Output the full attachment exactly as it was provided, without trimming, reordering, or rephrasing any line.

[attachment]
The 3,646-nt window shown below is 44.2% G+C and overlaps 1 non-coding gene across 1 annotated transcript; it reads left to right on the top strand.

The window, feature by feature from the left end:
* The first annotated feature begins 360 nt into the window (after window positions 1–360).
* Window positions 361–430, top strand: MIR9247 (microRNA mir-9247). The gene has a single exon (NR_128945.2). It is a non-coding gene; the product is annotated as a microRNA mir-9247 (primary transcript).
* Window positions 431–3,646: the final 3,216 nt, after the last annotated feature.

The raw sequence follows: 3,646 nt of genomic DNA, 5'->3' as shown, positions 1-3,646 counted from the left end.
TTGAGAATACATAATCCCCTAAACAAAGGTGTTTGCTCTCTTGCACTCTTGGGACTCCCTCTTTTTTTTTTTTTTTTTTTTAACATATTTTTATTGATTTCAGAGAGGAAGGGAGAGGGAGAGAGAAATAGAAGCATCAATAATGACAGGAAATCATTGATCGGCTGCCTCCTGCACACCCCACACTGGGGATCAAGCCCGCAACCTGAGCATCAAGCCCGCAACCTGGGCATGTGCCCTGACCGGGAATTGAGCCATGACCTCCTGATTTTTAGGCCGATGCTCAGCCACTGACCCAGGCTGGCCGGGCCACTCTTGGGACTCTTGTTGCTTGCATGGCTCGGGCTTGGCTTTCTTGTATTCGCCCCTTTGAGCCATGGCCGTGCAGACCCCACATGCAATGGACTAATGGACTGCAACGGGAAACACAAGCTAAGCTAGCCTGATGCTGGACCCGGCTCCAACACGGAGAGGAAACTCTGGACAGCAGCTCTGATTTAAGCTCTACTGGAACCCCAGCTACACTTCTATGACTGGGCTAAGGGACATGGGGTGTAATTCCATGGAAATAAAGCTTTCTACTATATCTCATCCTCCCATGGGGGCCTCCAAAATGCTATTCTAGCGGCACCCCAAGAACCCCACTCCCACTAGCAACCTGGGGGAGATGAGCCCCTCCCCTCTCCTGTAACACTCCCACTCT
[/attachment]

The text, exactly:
The 3,646-nt window shown below is 44.2% G+C and overlaps 1 non-coding gene across 1 annotated transcript; it reads left to right on the top strand.

The window, feature by feature from the left end:
* The first annotated feature begins 360 nt into the window (after window positions 1–360).
* Window positions 361–430, top strand: MIR9247 (microRNA mir-9247). The gene has a single exon (NR_128945.2). It is a non-coding gene; the product is annotated as a microRNA mir-9247 (primary transcript).
* Window positions 431–3,646: the final 3,216 nt, after the last annotated feature.

The raw sequence follows: 3,646 nt of genomic DNA, 5'->3' as shown, positions 1-3,646 counted from the left end.
TTGAGAATACATAATCCCCTAAACAAAGGTGTTTGCTCTCTTGCACTCTTGGGACTCCCTCTTTTTTTTTTTTTTTTTTTTAACATATTTTTATTGATTTCAGAGAGGAAGGGAGAGGGAGAGAGAAATAGAAGCATCAATAATGACAGGAAATCATTGATCGGCTGCCTCCTGCACACCCCACACTGGGGATCAAGCCCGCAACCTGAGCATCAAGCCCGCAACCTGGGCATGTGCCCTGACCGGGAATTGAGCCATGACCTCCTGATTTTTAGGCCGATGCTCAGCCACTGACCCAGGCTGGCCGGGCCACTCTTGGGACTCTTGTTGCTTGCATGGCTCGGGCTTGGCTTTCTTGTATTCGCCCCTTTGAGCCATGGCCGTGCAGACCCCACATGCAATGGACTAATGGACTGCAACGGGAAACACAAGCTAAGCTAGCCTGATGCTGGACCCGGCTCCAACACGGAGAGGAAACTCTGGACAGCAGCTCTGATTTAAGCTCTACTGGAACCCCAGCTACACTTCTATGACTGGGCTAAGGGACATGGGGTGTAATTCCATGGAAATAAAGCTTTCTACTATATCTCATCCTCCCATGGGGGCCTCCAAAATGCTATTCTAGCGGCACCCCAAGAACCCCACTCCCACTAGCAACCTGGGGGAGATGAGCCCCTCCCCTCTCCTGTAACACTCCCACTCT